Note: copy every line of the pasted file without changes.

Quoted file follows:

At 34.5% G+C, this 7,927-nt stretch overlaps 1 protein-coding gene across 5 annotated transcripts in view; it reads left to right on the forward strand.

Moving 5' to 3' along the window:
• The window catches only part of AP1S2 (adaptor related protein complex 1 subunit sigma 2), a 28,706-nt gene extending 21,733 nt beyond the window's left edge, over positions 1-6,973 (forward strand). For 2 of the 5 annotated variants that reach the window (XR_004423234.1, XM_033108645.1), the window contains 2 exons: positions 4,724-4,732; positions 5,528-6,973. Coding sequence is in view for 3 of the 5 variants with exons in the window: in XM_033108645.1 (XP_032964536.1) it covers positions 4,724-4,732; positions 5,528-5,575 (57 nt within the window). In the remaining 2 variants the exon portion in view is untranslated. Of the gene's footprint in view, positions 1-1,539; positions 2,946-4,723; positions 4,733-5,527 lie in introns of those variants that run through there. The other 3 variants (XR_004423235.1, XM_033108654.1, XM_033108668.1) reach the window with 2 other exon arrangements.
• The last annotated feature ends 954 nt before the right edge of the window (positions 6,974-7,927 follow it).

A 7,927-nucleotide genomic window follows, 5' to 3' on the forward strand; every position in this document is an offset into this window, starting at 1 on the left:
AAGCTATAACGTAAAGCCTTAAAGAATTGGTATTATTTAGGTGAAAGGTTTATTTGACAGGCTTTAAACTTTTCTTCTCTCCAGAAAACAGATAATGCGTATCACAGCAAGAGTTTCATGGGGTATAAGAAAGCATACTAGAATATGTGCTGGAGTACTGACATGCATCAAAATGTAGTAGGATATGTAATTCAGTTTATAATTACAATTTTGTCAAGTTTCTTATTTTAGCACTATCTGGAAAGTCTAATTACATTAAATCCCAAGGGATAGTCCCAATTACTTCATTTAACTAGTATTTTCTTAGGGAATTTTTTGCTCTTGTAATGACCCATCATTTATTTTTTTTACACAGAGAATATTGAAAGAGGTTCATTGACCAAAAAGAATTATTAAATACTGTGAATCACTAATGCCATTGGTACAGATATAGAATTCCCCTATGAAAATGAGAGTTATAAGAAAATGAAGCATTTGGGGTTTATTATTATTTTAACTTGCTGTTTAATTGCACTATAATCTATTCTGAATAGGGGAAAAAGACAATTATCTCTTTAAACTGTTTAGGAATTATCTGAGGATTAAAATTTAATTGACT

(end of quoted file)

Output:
At 34.5% G+C, this 7,927-nt stretch overlaps 1 protein-coding gene across 5 annotated transcripts in view; it reads left to right on the forward strand.

Moving 5' to 3' along the window:
• The window catches only part of AP1S2 (adaptor related protein complex 1 subunit sigma 2), a 28,706-nt gene extending 21,733 nt beyond the window's left edge, over positions 1-6,973 (forward strand). For 2 of the 5 annotated variants that reach the window (XR_004423234.1, XM_033108645.1), the window contains 2 exons: positions 4,724-4,732; positions 5,528-6,973. Coding sequence is in view for 3 of the 5 variants with exons in the window: in XM_033108645.1 (XP_032964536.1) it covers positions 4,724-4,732; positions 5,528-5,575 (57 nt within the window). In the remaining 2 variants the exon portion in view is untranslated. Of the gene's footprint in view, positions 1-1,539; positions 2,946-4,723; positions 4,733-5,527 lie in introns of those variants that run through there. The other 3 variants (XR_004423235.1, XM_033108654.1, XM_033108668.1) reach the window with 2 other exon arrangements.
• The last annotated feature ends 954 nt before the right edge of the window (positions 6,974-7,927 follow it).

A 7,927-nucleotide genomic window follows, 5' to 3' on the forward strand; every position in this document is an offset into this window, starting at 1 on the left:
AAGCTATAACGTAAAGCCTTAAAGAATTGGTATTATTTAGGTGAAAGGTTTATTTGACAGGCTTTAAACTTTTCTTCTCTCCAGAAAACAGATAATGCGTATCACAGCAAGAGTTTCATGGGGTATAAGAAAGCATACTAGAATATGTGCTGGAGTACTGACATGCATCAAAATGTAGTAGGATATGTAATTCAGTTTATAATTACAATTTTGTCAAGTTTCTTATTTTAGCACTATCTGGAAAGTCTAATTACATTAAATCCCAAGGGATAGTCCCAATTACTTCATTTAACTAGTATTTTCTTAGGGAATTTTTTGCTCTTGTAATGACCCATCATTTATTTTTTTTACACAGAGAATATTGAAAGAGGTTCATTGACCAAAAAGAATTATTAAATACTGTGAATCACTAATGCCATTGGTACAGATATAGAATTCCCCTATGAAAATGAGAGTTATAAGAAAATGAAGCATTTGGGGTTTATTATTATTTTAACTTGCTGTTTAATTGCACTATAATCTATTCTGAATAGGGGAAAAAGACAATTATCTCTTTAAACTGTTTAGGAATTATCTGAGGATTAAAATTTAATTGACT